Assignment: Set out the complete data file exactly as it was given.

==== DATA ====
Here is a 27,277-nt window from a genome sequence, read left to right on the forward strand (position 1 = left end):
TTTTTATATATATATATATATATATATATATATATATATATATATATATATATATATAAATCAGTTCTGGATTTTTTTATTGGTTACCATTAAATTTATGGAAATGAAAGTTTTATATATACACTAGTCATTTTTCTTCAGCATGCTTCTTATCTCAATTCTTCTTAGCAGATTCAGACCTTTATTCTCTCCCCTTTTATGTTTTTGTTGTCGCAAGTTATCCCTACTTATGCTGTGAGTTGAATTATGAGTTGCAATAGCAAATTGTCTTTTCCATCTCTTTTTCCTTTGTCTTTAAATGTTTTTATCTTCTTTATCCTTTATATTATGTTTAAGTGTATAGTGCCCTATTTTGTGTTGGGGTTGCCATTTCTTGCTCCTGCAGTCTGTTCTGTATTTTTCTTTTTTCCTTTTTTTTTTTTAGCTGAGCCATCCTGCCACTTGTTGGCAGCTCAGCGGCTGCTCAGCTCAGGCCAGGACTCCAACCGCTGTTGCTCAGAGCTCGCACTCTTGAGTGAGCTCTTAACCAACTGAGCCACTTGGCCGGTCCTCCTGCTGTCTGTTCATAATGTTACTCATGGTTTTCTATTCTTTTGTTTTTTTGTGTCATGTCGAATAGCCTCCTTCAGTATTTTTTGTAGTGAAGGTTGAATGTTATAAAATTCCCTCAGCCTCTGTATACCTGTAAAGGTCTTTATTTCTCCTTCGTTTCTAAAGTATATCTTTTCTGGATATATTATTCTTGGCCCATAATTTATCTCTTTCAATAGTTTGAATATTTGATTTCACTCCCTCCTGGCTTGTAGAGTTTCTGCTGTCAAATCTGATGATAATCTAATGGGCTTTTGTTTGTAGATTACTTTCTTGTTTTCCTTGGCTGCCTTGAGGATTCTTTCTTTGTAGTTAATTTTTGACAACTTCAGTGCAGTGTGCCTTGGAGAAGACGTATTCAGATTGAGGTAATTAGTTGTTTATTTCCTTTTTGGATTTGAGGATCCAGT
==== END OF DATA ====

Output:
Here is a 27,277-nt window from a genome sequence, read left to right on the forward strand (position 1 = left end):
TTTTTATATATATATATATATATATATATATATATATATATATATATATATATATATAAATCAGTTCTGGATTTTTTTATTGGTTACCATTAAATTTATGGAAATGAAAGTTTTATATATACACTAGTCATTTTTCTTCAGCATGCTTCTTATCTCAATTCTTCTTAGCAGATTCAGACCTTTATTCTCTCCCCTTTTATGTTTTTGTTGTCGCAAGTTATCCCTACTTATGCTGTGAGTTGAATTATGAGTTGCAATAGCAAATTGTCTTTTCCATCTCTTTTTCCTTTGTCTTTAAATGTTTTTATCTTCTTTATCCTTTATATTATGTTTAAGTGTATAGTGCCCTATTTTGTGTTGGGGTTGCCATTTCTTGCTCCTGCAGTCTGTTCTGTATTTTTCTTTTTTCCTTTTTTTTTTTTAGCTGAGCCATCCTGCCACTTGTTGGCAGCTCAGCGGCTGCTCAGCTCAGGCCAGGACTCCAACCGCTGTTGCTCAGAGCTCGCACTCTTGAGTGAGCTCTTAACCAACTGAGCCACTTGGCCGGTCCTCCTGCTGTCTGTTCATAATGTTACTCATGGTTTTCTATTCTTTTGTTTTTTTGTGTCATGTCGAATAGCCTCCTTCAGTATTTTTTGTAGTGAAGGTTGAATGTTATAAAATTCCCTCAGCCTCTGTATACCTGTAAAGGTCTTTATTTCTCCTTCGTTTCTAAAGTATATCTTTTCTGGATATATTATTCTTGGCCCATAATTTATCTCTTTCAATAGTTTGAATATTTGATTTCACTCCCTCCTGGCTTGTAGAGTTTCTGCTGTCAAATCTGATGATAATCTAATGGGCTTTTGTTTGTAGATTACTTTCTTGTTTTCCTTGGCTGCCTTGAGGATTCTTTCTTTGTAGTTAATTTTTGACAACTTCAGTGCAGTGTGCCTTGGAGAAGACGTATTCAGATTGAGGTAATTAGTTGTTTATTTCCTTTTTGGATTTGAGGATCCAGT